GeneWatch PR: Brown's Science Speech (27th February 2009)

GeneWatch UK today warned that the idea that science will underpin a new 'knowledge-based economy' is deeply flawed and has eroded public trust.


"The biotech barons have got out their begging bowl again, but they always promise jam tomorrow, never jam today", said Dr Wallace, "Brown bet billions on a new biotech economy, but most biotech is going bust".


Within a year, many of Britain's biotech companies are expected to run out of money (1), and drug company pipelines are empty. Most companies raised capital on the back of promises and patents rather than real products. Yet, science minister Lord Drayson continues to argue that, with more investment, biotech "can provide the growth and jobs that will help rebalance our economy" (2). Drayson is one of the 'Biotech Barons' who helped fund New Labour and persuaded Brown to spend over 12 billion pounds on electronic medical records linked to DNA as Britain's 'unique selling point' in the knowledge-based economy (3).


"The so-called biotech economy is littered with false promises that genetics is the answer to cancer, obesity, hunger and crime," said Dr Wallace. "As the Government pours billions into biotech, the social, economic and environmental problems that we need to tackle have been sidelined and ignored".


Science, including genetics, can bring new insights and discoveries, but the current focus of research is on patenting discoveries and creating spin out companies, rather than improving understanding or solving real problems. The science funding system leads researchers to make exaggerated claims about the benefits of their research, and undermines the important role that science plays in developing new theories and assessing evidence. It also focuses research on what's patentable and profitable, not on human need.


Many people are enthusiastic about science and want to help medical research, but they don't trust research priorities to be chosen in the public interest (4). People also think they should be asked for their consent to take part in medical research (5). Yet, ministers have such blind faith in the idea of a genetic revolution in health care that they are planning to pass confidential medical record data and DNA to commercial companies without consent (3).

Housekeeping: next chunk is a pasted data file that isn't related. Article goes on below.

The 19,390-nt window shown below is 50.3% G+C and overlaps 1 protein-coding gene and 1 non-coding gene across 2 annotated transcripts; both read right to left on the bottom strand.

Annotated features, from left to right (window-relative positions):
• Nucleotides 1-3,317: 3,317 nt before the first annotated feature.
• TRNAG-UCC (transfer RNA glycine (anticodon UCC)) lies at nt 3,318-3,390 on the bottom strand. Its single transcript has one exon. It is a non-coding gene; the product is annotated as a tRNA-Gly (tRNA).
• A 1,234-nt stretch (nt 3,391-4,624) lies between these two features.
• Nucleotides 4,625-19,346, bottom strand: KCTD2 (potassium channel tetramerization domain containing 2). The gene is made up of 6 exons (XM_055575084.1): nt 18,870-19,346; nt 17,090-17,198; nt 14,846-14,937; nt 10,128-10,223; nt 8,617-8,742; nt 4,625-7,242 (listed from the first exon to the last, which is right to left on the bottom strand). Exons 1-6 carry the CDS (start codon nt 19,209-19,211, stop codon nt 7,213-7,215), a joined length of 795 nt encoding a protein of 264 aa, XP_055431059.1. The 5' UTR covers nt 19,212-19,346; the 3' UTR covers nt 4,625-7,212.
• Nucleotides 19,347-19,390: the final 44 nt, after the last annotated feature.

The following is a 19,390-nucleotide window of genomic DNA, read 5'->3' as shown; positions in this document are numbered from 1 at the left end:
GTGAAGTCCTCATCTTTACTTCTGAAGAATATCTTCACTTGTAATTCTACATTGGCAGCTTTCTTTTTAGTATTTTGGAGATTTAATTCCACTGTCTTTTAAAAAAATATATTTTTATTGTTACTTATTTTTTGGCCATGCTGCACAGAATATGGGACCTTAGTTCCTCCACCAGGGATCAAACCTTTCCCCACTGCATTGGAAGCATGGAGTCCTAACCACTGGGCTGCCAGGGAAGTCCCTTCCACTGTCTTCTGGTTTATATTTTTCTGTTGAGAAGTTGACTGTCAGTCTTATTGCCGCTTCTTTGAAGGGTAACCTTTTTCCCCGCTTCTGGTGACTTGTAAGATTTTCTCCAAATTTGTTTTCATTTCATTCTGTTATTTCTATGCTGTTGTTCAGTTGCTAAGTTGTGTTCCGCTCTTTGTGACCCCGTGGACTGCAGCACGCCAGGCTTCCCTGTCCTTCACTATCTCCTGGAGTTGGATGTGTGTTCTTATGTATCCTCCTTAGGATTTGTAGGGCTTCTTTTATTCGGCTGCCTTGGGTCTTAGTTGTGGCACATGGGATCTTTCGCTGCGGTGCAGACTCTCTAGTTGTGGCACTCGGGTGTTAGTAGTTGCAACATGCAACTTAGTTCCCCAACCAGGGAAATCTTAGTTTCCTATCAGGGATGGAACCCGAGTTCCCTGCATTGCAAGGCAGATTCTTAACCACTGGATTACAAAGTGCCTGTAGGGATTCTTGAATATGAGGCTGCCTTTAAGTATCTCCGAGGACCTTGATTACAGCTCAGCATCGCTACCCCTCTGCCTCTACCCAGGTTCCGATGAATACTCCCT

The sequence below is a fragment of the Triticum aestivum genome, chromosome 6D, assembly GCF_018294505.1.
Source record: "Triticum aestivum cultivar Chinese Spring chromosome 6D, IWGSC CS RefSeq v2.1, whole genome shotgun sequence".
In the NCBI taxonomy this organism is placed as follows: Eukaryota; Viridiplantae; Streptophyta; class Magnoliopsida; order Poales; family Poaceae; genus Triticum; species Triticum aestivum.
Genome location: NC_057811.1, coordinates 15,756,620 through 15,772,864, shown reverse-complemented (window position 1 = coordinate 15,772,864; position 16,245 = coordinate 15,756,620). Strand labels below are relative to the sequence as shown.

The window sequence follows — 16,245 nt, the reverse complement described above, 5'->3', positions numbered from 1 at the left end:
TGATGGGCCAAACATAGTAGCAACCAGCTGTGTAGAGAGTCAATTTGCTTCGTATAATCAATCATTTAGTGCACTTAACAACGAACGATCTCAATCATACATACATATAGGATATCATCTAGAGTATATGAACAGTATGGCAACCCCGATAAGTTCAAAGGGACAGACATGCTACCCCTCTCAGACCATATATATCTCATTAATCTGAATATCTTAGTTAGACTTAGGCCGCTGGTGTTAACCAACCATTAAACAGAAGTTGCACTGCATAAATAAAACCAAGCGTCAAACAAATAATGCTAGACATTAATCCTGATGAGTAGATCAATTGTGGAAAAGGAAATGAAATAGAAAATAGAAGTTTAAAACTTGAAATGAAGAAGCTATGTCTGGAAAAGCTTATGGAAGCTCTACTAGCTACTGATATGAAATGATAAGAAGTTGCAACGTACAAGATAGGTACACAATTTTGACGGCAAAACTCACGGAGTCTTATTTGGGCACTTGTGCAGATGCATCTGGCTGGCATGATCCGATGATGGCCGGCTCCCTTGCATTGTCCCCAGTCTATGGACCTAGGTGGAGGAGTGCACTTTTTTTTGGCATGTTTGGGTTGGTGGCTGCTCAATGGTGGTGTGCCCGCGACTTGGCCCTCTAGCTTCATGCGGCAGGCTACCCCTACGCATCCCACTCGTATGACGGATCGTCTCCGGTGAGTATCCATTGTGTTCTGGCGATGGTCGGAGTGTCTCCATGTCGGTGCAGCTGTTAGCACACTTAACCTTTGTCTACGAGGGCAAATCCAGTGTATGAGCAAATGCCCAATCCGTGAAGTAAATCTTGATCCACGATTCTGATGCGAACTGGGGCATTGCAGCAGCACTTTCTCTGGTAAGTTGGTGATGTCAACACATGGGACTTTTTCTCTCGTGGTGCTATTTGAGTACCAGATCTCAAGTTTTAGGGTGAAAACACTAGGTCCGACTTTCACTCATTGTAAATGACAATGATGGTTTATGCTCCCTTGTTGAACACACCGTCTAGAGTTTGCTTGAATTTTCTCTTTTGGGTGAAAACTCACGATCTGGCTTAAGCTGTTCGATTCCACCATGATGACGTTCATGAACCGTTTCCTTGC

"Good science is about asking questions, not about accepting that Professor Sir this-or-that knows what's best for Britain", said Dr Wallace. "No politician will win the next election by treating people with contempt".


Examples of exaggerated promises include:


Human genome screening.


The idea of screening people's genes and targeting lifestyle advice or medication at people who are 'genetically susceptible' was invented by scientists funded by the tobacco industry, who wanted people to believe (falsely) that lung cancer was in their genes. It has since been backed by the pharmaceutical, food and private healthcare industries, who want to expand the market for medication and new 'functional foods' to rich, healthy people. However, genes are poor predictors of most diseases in most people and no common genetic variations exist which meet medical screening criteria (3).


The purple genetically-modified (GM) tomato


The widely promoted "cancer preventing" genetically modified tomato, contains enhanced levels of an antioxidant called anthocyanin. Claims about health benefits have been based on a single study conducted in mice. Yet a recent review of medical evidence found that most early studies of better tested antioxidants had been wrong and that there was no evidence of benefit and some evidence of harm (4). 


Feeding the world with GM crops


GM Golden rice - the much-hyped solution to vitamin A deficiency in children - was only donated to poor farmers after two major clinical trials (published in 1994 and 1996) found that its main ingredient, beta-carotene, increased the risk of cancer in smokers and asbestos workers. Its advocates have never properly assessed either its benefits or its potential harms (4).


In December 2007, former Chief Scientist Professor Sir David King admitted that a project he had claimed was using GM crops to help farmers in Africa, was in fact not using GM plants at all, but agro-ecological farming methods (5).


For further information contact:


Dr Helen Wallace: 01298-24300 (office); 07903-311584 (mobile)


Notes for editors:


(1) Speech by Dr Peter Ringrose to the Foundation of Science and Technology, 4th February 2008. Available on:

Research by the Harvard economist Professor Gary Pisano has shown that even floated biotech companies, let alone small spin-out companies backed by venture capital, have brought no benefit to the global economy, and without the largest US company, Amgen, have overall lost money.

(2) Speech by Lord Drayson to the Foundation of Science and Technology, 4th February 2008. Available on:

(3) A GeneWatch report on the history of the idea of building a genetic database in the NHS is available on: (large file):

 A shorter briefing for MPs, including how this plan relates to the data-sharing proposals in the Coroners and Justice Bill, is on:

(4) Research conducted by the Science Horizons project reported a "striking trust deficit" and that some people saw expert priorities for research investments as inevitably not the same as those of the average citizen. Available on:

(5) From research conducted by the MRC/Wellcome Trust. See MRC Press Release on:

(6) A review of the evidence on anti-oxidants is available on:

(7) Poulter S (2007) Scientist who claimed GM crops could solve Third World hunger admits he got it wrong. Daily Mail. 18th December 2007.


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